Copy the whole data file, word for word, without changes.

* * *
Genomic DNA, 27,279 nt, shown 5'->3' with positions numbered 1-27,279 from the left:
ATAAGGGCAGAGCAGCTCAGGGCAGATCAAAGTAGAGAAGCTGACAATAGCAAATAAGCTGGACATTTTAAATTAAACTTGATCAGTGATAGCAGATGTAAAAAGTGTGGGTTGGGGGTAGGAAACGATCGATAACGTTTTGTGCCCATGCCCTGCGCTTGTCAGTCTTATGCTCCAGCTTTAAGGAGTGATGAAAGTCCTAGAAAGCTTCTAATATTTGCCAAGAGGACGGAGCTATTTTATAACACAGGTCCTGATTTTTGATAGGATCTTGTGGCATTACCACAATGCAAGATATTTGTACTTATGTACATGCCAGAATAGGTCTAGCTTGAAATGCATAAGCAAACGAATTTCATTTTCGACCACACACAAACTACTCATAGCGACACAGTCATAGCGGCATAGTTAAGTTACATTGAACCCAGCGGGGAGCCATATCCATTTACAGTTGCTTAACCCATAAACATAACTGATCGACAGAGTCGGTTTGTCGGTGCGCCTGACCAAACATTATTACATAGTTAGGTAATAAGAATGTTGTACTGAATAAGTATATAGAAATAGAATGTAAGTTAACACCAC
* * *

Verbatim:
Genomic DNA, 27,279 nt, shown 5'->3' with positions numbered 1-27,279 from the left:
ATAAGGGCAGAGCAGCTCAGGGCAGATCAAAGTAGAGAAGCTGACAATAGCAAATAAGCTGGACATTTTAAATTAAACTTGATCAGTGATAGCAGATGTAAAAAGTGTGGGTTGGGGGTAGGAAACGATCGATAACGTTTTGTGCCCATGCCCTGCGCTTGTCAGTCTTATGCTCCAGCTTTAAGGAGTGATGAAAGTCCTAGAAAGCTTCTAATATTTGCCAAGAGGACGGAGCTATTTTATAACACAGGTCCTGATTTTTGATAGGATCTTGTGGCATTACCACAATGCAAGATATTTGTACTTATGTACATGCCAGAATAGGTCTAGCTTGAAATGCATAAGCAAACGAATTTCATTTTCGACCACACACAAACTACTCATAGCGACACAGTCATAGCGGCATAGTTAAGTTACATTGAACCCAGCGGGGAGCCATATCCATTTACAGTTGCTTAACCCATAAACATAACTGATCGACAGAGTCGGTTTGTCGGTGCGCCTGACCAAACATTATTACATAGTTAGGTAATAAGAATGTTGTACTGAATAAGTATATAGAAATAGAATGTAAGTTAACACCAC